The inaccessibility to affordable, high-quality child care remains one of the greatest barriers to workforce development, according to Dubuque child care resource professionals and economic leaders.
They highlighted its role as a component of economic infrastructure during a presentation to City Council members this week.
“If I know I can put my child somewhere safe and enriching, I’m a better employee,” said Dubuque Economic Development Director Jill Connors. “Who is going to be in our workforce in 25 years from now? It’s the kids that are in child care right now, and we want them to be as successful as possible.”
Access is crucial for business recruitment, expansion and retention, said Rick Dickinson, president and CEO of Greater Dubuque Development Corp. Economic planners must be able to direct prospective workers to a location where they can obtain it.
“Whether you’re that single-parent head of household living in poverty or a successful physician looking for that new opportunity, child care is among the principal issues we have to address,” he said.
The number of registered child care programs in Dubuque County fell from 192 in 2015 to 155 in 2020. Meanwhile, the number of children from families with all parents employed increased 10% over the same period.
The dearth of child care options in the county predated the COVID-19 pandemic, but the consequences of those conditions were illustrated as parents left the workforce during economic and school shutdowns.
The responsibilities most often fell on women’s shoulders. Nationally, a net total of 2.1 million women and 1.7 million men left the labor force in 2020, according to the U.S. Bureau of Labor Statistics.
Even after businesses and schools reopened, many mothers opted to remain at home, with considerations such as occupational safety and the expense of child care factoring into their decisions.
Cost affects both consumers and providers, said Abigail Degenhardt, executive director of Dubuque County Early Childhood.
The average registered home child care provider in Dubuque County charged $146.70 per week for infant care, while licensed centers charged $204.63, according to 2020 data from Iowa Child Care Resource & Referral.
Meanwhile, Degenhardt said, in order to turn a profit, providers pay low wages, which contributes to a staff turnover rate of 60% to 94%.
In Dubuque, the median wage for child care workers is $9.13 per hour.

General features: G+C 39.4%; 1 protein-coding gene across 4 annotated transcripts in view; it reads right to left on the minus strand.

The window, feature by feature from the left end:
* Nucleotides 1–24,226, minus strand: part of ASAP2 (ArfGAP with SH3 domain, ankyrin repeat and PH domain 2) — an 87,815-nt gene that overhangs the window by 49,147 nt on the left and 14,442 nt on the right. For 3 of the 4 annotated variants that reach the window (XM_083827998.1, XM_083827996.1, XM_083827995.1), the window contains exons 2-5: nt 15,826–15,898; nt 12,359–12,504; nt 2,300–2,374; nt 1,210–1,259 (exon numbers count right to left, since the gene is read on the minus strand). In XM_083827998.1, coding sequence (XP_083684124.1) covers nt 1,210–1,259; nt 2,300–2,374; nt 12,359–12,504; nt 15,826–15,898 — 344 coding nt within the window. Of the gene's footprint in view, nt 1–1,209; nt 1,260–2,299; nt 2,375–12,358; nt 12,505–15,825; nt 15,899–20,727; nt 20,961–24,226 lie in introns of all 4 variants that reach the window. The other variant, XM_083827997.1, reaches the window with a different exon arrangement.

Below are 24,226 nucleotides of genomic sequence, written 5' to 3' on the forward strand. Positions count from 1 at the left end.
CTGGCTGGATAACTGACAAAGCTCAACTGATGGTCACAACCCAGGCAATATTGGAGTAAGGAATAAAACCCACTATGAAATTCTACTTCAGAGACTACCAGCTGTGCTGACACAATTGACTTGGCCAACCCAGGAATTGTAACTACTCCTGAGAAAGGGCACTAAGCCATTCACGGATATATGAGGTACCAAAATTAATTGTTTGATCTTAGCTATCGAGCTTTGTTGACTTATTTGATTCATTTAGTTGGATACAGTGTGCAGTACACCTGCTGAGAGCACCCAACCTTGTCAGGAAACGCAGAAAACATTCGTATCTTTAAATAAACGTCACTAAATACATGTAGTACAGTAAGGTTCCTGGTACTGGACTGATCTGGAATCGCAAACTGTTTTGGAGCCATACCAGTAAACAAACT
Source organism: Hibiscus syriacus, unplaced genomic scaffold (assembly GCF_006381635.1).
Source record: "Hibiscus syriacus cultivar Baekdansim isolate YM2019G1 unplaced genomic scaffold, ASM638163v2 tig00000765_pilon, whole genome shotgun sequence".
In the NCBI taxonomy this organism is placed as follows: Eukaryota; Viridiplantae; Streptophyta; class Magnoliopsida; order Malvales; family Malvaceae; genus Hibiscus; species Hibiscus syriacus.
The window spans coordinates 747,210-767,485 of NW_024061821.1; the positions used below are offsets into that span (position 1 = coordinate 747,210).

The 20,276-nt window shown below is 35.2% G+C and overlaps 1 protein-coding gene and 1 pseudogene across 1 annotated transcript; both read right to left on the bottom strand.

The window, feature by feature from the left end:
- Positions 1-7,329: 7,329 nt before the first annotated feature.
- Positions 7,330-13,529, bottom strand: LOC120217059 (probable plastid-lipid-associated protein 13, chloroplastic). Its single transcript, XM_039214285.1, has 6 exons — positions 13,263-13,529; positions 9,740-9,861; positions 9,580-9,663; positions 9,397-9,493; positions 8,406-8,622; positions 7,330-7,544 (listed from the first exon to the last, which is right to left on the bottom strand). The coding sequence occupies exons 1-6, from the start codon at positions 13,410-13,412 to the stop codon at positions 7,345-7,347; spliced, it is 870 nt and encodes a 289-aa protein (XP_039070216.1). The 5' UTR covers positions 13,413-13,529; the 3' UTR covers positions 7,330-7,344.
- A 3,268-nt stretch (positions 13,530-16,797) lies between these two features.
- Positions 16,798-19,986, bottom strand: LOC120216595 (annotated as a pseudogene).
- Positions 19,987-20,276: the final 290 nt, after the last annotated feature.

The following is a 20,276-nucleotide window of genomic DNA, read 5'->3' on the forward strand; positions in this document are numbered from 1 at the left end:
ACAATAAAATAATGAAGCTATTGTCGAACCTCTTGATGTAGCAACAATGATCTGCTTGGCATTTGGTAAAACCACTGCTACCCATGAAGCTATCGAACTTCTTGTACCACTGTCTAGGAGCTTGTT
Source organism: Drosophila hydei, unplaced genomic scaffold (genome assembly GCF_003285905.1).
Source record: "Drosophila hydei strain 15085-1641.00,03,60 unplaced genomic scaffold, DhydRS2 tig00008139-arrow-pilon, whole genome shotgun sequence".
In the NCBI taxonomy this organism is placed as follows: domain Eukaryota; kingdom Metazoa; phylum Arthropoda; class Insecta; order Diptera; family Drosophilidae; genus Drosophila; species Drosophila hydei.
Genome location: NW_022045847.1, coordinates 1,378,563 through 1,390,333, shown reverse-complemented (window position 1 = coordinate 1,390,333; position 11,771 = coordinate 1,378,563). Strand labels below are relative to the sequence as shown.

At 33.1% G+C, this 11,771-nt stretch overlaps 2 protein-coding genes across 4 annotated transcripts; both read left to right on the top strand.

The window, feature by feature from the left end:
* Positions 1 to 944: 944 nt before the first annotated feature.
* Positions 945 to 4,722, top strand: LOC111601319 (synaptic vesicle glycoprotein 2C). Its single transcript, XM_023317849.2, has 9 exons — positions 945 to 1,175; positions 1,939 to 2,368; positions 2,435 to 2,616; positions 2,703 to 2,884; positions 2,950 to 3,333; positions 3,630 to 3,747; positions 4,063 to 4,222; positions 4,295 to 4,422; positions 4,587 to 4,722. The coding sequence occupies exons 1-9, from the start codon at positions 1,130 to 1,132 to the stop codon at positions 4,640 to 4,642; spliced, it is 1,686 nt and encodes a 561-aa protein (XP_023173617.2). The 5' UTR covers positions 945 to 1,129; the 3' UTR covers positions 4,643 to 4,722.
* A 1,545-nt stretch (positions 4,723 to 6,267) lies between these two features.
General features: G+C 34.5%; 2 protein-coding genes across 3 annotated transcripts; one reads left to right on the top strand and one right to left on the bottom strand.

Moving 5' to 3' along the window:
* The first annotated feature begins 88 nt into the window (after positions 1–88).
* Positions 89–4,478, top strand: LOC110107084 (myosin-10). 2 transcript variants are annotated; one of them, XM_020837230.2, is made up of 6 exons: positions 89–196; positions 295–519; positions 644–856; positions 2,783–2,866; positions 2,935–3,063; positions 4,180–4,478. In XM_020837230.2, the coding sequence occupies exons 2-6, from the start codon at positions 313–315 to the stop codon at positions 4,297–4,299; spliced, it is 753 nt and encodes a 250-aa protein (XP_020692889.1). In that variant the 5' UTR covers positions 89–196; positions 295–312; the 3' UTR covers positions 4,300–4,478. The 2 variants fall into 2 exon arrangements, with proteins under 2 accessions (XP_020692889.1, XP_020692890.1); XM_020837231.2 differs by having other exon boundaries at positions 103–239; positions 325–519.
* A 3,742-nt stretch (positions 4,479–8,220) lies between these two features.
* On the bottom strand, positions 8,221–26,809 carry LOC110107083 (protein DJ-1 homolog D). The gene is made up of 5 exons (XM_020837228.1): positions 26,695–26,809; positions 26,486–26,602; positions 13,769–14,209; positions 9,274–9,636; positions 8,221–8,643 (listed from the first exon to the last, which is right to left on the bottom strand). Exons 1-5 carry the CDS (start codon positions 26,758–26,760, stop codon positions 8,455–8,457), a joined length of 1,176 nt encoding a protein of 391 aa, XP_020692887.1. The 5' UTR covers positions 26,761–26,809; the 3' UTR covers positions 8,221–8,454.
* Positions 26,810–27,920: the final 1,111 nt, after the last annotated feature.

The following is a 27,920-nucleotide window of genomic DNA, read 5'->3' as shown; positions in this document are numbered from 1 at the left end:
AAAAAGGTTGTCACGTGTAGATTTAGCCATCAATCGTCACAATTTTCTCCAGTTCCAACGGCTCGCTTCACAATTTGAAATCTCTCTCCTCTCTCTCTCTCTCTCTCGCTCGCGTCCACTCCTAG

“If we want quality providers with our young children … we need to think about how we are going to pay these people,” she said.
Stakeholders are hopeful that federal and state funding, such as the expanded child tax credit, will improve conditions.
Earlier this year, Iowa lawmakers also took aim at eliminating the “fiscal cliff effect,” a phenomenon in which parents lose health and child care subsidies if their household income exceeded 145% of the federal poverty rate, which disincentivized low-wage earners from seeking raises or more highly paid employment.
State law was adjusted to enable workers to increase their income up to 275% of the federal guidelines before losing their benefits.
A coalition of Dubuque-area stakeholders for several years has studied and implemented solutions aimed at mitigating barriers.
Within the past year, DCEC provided 10 new in-home child care providers with start-up grants in the amount of $5,000, resulting in the creation of 68 new full-time spaces.
GDDC helped launch a child care certificate program within Northeast Iowa Community College’s existing workforce training program, Opportunity Dubuque.
During the 2020-2021 fiscal year, eight students completed the child care certificate program, and three have enrolled during the current fiscal year.
For students who are unable to locate other sources of financial support, the program also offers free child care while students are trained and offsets child care expenses for up to 12 months after participants are hired.
Of the 82 parents who have been eligible for such assistance, 20 have utilized it during their training.
Stakeholders also are investigating the feasibility of creating a child care center on Dubuque’s west side and locating funding for expansions to existing facilities.